However the above work only provided piecemeal analysis and solutions for specific cases which are focused either on control aspect or on communication aspect and the holistic view of whole stack is not presented. In the face of complex interactions required by the cross-layer approach, there is a need to build a general model to address the cross-layer issue with network utility maximization and different targets at application layer. Hence the more formal and common mathematical language is required to provide fundamental optimization modelling and techniques for cross-layer design. Such mathematical theory of network architecture is called “Layering as Optimization Decomposition” which is defined as top-down approach to design protocol stacks (Chiang et al., 2007).

4.3. Mathematics Framework Cross-layer Design and Optimization

Cross-layer optimization requires more quantitative analysis using a common language and unified mathematical framework. Mathematical decomposition techniques have emerged as a foundation for communication network maximization problems in recent years and myriad work was inspired by Kelly’s model (Kelly et al., 1998). Kelly’s model of optimization decomposition framework provides a common language for top-down design based on coordinating sub-problems from PHY, MAC and NWK layers. The general model is shown in Fig. 8 which considers the optimization targets at application layer as well. The model also shows general optimization targets from point of individual layer.

Figure 8.

Cross-layer Optimization Model

The theory proposed by Kelly used a network utility maximization (NUM) as framework to address the cross-layer issues (Kelly et al., 1998). Consider a system for TCP congestion control with routing matrix R link capacity c source rate vector x and x s is source rate for source s, the utility function U s is given by:

max s U s ( x s ) s .t .   R x c E1

Such model defines NUM problem and provides solution through decomposition techniques by dividing the large optimization problem into smaller sub-problems or by exploring the space of alternative decompositions called duality when necessary. The NUM defines the objective functions and various constraints at different layers. NUM uses primal or dual variables to indicate what need to do and uses constants values to indicate what resource can be used. It normally applies Lagrange duality theory to find optimal solution.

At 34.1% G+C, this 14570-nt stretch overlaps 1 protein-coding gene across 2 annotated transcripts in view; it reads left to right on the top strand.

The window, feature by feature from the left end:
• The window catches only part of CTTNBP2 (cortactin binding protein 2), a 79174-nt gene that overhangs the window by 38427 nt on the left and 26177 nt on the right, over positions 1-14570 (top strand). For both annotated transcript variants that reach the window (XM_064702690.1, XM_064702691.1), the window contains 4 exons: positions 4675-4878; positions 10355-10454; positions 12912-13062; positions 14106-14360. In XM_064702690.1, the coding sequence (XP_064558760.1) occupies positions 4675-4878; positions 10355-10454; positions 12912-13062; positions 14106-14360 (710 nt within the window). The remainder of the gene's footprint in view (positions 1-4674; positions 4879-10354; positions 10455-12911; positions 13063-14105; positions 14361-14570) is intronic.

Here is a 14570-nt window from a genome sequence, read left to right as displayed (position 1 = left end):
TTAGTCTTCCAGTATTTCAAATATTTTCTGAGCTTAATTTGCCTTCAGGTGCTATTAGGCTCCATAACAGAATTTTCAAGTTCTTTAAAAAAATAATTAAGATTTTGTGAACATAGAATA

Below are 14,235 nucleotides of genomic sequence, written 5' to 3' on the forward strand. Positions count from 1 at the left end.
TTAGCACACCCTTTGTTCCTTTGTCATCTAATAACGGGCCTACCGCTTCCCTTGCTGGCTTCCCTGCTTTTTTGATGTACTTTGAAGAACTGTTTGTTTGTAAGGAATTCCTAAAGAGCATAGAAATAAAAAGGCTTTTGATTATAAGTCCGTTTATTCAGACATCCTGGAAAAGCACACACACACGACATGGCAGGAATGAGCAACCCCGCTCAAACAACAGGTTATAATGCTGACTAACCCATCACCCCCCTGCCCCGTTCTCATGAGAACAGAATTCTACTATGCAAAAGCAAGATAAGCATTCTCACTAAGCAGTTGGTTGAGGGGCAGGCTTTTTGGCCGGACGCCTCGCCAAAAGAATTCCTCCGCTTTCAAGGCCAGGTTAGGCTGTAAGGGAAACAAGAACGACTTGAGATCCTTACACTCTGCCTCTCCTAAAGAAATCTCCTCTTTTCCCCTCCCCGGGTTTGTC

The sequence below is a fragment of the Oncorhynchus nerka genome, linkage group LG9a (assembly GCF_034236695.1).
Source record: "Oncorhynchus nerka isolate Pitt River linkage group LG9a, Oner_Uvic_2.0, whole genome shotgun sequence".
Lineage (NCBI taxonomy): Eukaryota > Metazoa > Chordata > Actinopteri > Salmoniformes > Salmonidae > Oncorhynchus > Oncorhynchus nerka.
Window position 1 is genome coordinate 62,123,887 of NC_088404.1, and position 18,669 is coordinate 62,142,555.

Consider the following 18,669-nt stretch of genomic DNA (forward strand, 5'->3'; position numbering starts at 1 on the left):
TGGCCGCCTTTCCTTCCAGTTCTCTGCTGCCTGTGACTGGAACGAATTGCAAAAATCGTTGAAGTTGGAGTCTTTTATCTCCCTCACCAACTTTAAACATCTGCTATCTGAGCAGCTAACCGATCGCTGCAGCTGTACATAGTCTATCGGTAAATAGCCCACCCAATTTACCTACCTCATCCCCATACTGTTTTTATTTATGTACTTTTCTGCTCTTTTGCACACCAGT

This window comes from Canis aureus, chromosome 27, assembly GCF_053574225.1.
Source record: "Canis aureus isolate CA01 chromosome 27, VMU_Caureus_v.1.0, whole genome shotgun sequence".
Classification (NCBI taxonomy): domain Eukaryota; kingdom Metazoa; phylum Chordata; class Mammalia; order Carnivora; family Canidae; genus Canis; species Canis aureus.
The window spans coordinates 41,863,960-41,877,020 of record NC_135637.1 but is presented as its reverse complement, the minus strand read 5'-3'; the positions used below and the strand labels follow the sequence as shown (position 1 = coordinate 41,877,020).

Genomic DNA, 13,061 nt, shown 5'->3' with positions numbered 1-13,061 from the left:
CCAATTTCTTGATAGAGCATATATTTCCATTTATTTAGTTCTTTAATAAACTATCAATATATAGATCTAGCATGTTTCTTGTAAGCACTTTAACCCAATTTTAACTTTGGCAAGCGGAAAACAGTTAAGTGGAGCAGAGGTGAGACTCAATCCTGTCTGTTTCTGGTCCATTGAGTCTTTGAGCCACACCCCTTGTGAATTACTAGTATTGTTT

When a NUM formulation is given, decomposition theory is applied rather than centralized computation instead. The optimization decomposition methods can be divided into two categories (Chiang et al., 2007):

  • horizontal decomposition method and

  • vertical decomposition method

Horizontal decomposition method addresses issues in one layer such as TCP congestion, IP routing and MAC control through the theory of decomposition for non-linear optimization.

Vertical decomposition addresses the multi-layer optimization issues. Some existing work can be categorized into following topics (Chiang et al., 2007):

  • Joint optimization of congestion control and routing

  • Joint optimization of congestion control and resource allocation

  • Joint optimization of congestion control and contention control

  • Joint optimization of congestion control, routing and scheduling

Decomposition techniques have provided a common language for network optimization problems. These problems can be resolved by primal-dual method, interior method, quadratic programming and geometric programming method etc.

The basic principle of decomposition is to make original complex problem into independent smaller sub-problems in order to be resolved in a distributed way. Most widely used methods are classified into primal and dual decomposition that can be developed into specific distributed algorithm to resolve. More detailed techniques were discussed on optimization decomposition such as decoupling constraints, decoupling objective function and other alternative decomposition including partial decomposition, multi-level decomposition (Chiang et al., 2007).

Despite the progress for the decomposition of a generalized NUM that has been widely reported over the past few years, there are still many open research issues to be resolved such as the rate of convergence; stochastic issues at channel layer, packet level and session level; non-convexity issues etc. To draw the conclusion, cross-layer optimization and related decomposition techniques provide a top-down approach to design network protocol and allocate resource for performance optimization target. Yet few research works have involved object functions for application level targets. Hence control application with control performance and communication networks with resource constraints and optimization provides a common field for new research initiatives. The next section will show some basic ideas and basic system modelling for the control and monitoring applications in networked manufacturing systems. It shows new approaches which are different from the existing methods. The basic system modelling, simulation work, trial industrial prototype will be presented. The advantages and limitations of the proposed and existing research approaches and proposal for the future work will be discussed in last section.


5. Industrial Application Case Study